Monday, 19 April, 2010

Freedom of the press belongs to those who own one. – A J Leibling

As I recall from a media debate in New Delhi a few years ago, Vinod Mehta, the editor of Outlook said, “Newspaper owners often have three ambitions: fame, power and wealth. However it is almost impossible for them to achieve all three – they must choose, and in my estimation at most they may achieve two out of these three ambitions.”

There is righteousness and there is self-righteousness in every newspaper industry. While in much of the world the emperor is now naked, in the world’s largest democracy with the second-largest daily circulation in the world, we still seem to be clinging to our fig leaves. The question is how long can we owner-publisher-editors survive? If we are to grow, to communicate to a new generation, and to write and create new things, surely we need new people, the best people for the job – professionals who are passionate and engaged in the concerns of the day. Why should we expect the new generation of writers or editors to only be concerned about our own passions? And do we not need to grow fast enough to give an opportunity to those in the family who wish to grow the business? Why will they join the business if we do not grow fast enough to use their talent and their hard won qualifications? Is the Columbia School of Journalism merely a finishing school for the sons and daughters of the Indian newspaper owners or a place to train our best young journalists?


Technology versus content
From Frederic Filloux: “Le Figaro’s new facilities are able to address several of its competitors’ printing needs. The most obvious is Le Monde whose printing plant is obsolete and costly to operate (too many people). The two papers now use the same page size (a ‘Berliner’ format), and are produced at a different time of the day. A perfect fit in theory. Mr. Morel [Francis Morel CEO of Le Figaro] denies vehemently having any intentions of harming Le Monde. But there is no need to be a Wharton scholar to see the two torpedoes Le Figaro is firing at its competitor: one is the better looking and cheaper ads, the other a more commercially potent printing plant. At least, ‘Le Fig’ might print the business paper Les Echos and perhaps one of the three free papers.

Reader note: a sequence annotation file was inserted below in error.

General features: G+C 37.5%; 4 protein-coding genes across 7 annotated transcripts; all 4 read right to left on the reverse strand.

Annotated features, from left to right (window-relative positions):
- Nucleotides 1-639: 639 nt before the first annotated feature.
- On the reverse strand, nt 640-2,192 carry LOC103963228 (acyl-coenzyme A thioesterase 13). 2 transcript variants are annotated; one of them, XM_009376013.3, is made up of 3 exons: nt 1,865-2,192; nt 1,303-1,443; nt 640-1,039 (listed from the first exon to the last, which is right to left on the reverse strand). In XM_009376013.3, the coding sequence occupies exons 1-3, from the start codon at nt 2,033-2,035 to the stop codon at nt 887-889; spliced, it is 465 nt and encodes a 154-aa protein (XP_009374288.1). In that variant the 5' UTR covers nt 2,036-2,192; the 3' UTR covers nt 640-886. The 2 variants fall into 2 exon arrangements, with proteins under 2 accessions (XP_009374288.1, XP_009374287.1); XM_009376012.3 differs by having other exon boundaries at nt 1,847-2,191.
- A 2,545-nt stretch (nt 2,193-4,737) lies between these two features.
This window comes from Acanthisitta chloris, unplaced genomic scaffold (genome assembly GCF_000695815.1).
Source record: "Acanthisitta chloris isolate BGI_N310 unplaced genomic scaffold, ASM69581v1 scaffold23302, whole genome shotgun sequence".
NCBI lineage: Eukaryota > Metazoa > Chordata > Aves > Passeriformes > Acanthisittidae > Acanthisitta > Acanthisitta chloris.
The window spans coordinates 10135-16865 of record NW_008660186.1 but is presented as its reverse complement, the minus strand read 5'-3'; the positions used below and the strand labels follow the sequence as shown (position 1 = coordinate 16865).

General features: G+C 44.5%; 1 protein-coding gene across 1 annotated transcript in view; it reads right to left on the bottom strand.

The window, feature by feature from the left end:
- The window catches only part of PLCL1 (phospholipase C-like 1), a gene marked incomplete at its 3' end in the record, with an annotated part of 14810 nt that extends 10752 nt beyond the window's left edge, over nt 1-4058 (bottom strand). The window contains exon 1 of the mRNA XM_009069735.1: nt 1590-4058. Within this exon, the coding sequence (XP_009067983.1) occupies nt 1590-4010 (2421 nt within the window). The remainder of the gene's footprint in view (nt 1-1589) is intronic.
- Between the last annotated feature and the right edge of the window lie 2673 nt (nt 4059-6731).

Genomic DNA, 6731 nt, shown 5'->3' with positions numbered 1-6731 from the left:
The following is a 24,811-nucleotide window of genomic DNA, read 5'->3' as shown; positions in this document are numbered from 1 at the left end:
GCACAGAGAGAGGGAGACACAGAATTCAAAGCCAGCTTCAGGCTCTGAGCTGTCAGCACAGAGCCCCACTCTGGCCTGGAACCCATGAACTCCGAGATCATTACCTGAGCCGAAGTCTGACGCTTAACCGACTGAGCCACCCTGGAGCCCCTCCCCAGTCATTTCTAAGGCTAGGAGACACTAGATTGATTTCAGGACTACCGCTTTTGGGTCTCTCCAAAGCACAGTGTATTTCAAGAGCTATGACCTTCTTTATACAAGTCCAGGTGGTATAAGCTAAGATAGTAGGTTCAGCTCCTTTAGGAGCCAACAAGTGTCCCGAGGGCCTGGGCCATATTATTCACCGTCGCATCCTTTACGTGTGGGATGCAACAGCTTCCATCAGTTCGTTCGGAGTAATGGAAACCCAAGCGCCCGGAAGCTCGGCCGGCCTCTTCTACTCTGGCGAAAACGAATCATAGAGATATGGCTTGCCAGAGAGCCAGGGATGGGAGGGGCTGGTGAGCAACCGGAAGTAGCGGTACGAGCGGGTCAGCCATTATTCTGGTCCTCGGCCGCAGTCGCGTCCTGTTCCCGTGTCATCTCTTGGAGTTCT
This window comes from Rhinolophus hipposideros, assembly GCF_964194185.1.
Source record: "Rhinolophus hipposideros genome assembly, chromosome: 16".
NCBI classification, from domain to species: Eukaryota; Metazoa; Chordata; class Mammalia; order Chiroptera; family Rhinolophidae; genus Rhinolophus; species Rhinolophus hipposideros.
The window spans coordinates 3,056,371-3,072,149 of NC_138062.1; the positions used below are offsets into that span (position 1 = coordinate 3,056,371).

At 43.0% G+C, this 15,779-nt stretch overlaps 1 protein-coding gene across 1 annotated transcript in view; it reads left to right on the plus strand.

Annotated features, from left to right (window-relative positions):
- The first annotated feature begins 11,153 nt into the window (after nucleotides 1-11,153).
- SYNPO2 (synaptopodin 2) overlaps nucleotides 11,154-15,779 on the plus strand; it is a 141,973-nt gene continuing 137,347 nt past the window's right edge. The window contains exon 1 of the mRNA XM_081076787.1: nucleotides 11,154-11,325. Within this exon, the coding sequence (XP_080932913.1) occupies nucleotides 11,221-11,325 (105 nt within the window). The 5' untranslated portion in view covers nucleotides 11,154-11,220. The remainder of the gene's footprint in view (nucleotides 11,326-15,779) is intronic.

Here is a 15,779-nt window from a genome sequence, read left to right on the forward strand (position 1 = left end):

“But the real potential for Le Figaro’s online revenue lies in the readership duplication rate between print and web. Today, only 20% of the print readers also visit the website, this is quite low when compared to the 30% to 45% its competitors experience. This points to the paper’s generation problem: 42% of Le Figaro’s readers are 60 years-old and above, compared to 27% for the rest of the French press; naturally, the web is expected to rejuvenate its audience. Today, LeFigaro.fr is the #1 newspaper site in France with more than 5 million unique visitors a month (OK, thanks to some questionable measurement tricks). Still, each time 10 web users are gained, this translates into 2 more print readers (along with 10-15 times more revenue per reader on paper side).”1

Marie Benilde writing recently in Le Monde Diplomatique quotes the assessment of a banker at the French National Conference in Strasbourg in 2006: “Journalists are now in the same situation as steel workers in 1970’s : they are destined to disappear, but they don’t know it.” Benilde cites the loss of 2,300 jobs in the French press last year, and about the financial performance of the press last year she adds, “Every national daily in France, apart from the sports daily, L’Equipe, has lost money.”2

The owners of the Indian news dailies are by and large not gamblers. Those who have made large investments in new technology are looking at a sure thing although it could take time. Nevertheless, to use their new and modern capabilities, they will need a huge growth in product and unfortunately they are thus far focussing mostly on their own product which will rarely if ever drive their presses 24/7. The new technology allows for better colour and more diverse offerings in the newspaper package and an integrated approach to new and cross media. The issue for the Indian news or media organisations is one of vision and content. Print is still growing as the most impactful part of the news package in this society but since the demographic is changing, for the news or media organisation of the future, the key issues are vision and imagination. Machinery and new plants can be bought – where will the content and engagement come from?

--Naresh Khanna


1. From A Case Study: Le Figaro’s Advertising Gamble
September 20, 2009 - 11:08 am | Edited by Frédéric Filloux
2. The end of newspapers Le Monde Diplomatique Marie Benilde, English in Hard News, April 2010, New Delhi

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